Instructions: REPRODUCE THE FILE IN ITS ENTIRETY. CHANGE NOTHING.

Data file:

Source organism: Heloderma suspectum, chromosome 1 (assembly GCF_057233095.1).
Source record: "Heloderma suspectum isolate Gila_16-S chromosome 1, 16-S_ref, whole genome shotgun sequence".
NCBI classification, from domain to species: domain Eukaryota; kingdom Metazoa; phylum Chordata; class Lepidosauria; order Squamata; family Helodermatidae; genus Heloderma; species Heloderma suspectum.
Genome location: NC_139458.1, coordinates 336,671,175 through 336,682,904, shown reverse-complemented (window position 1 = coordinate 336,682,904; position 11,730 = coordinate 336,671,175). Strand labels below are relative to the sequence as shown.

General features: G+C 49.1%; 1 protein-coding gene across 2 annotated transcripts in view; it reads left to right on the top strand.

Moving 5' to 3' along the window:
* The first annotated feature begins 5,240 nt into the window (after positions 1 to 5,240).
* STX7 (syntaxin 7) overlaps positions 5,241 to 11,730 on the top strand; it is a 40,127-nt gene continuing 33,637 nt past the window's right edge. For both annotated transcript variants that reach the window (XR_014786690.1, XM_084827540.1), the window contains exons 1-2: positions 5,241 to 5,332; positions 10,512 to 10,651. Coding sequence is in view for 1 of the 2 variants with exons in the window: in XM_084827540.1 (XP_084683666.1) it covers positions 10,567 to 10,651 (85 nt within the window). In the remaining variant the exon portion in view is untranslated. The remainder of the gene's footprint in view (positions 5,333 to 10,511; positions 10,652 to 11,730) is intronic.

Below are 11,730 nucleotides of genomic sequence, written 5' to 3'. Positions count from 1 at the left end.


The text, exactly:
Source organism: Heloderma suspectum, chromosome 1 (assembly GCF_057233095.1).
Source record: "Heloderma suspectum isolate Gila_16-S chromosome 1, 16-S_ref, whole genome shotgun sequence".
NCBI classification, from domain to species: domain Eukaryota; kingdom Metazoa; phylum Chordata; class Lepidosauria; order Squamata; family Helodermatidae; genus Heloderma; species Heloderma suspectum.
Genome location: NC_139458.1, coordinates 336,671,175 through 336,682,904, shown reverse-complemented (window position 1 = coordinate 336,682,904; position 11,730 = coordinate 336,671,175). Strand labels below are relative to the sequence as shown.

General features: G+C 49.1%; 1 protein-coding gene across 2 annotated transcripts in view; it reads left to right on the top strand.

Moving 5' to 3' along the window:
* The first annotated feature begins 5,240 nt into the window (after positions 1 to 5,240).
* STX7 (syntaxin 7) overlaps positions 5,241 to 11,730 on the top strand; it is a 40,127-nt gene continuing 33,637 nt past the window's right edge. For both annotated transcript variants that reach the window (XR_014786690.1, XM_084827540.1), the window contains exons 1-2: positions 5,241 to 5,332; positions 10,512 to 10,651. Coding sequence is in view for 1 of the 2 variants with exons in the window: in XM_084827540.1 (XP_084683666.1) it covers positions 10,567 to 10,651 (85 nt within the window). In the remaining variant the exon portion in view is untranslated. The remainder of the gene's footprint in view (positions 5,333 to 10,511; positions 10,652 to 11,730) is intronic.

Below are 11,730 nucleotides of genomic sequence, written 5' to 3'. Positions count from 1 at the left end.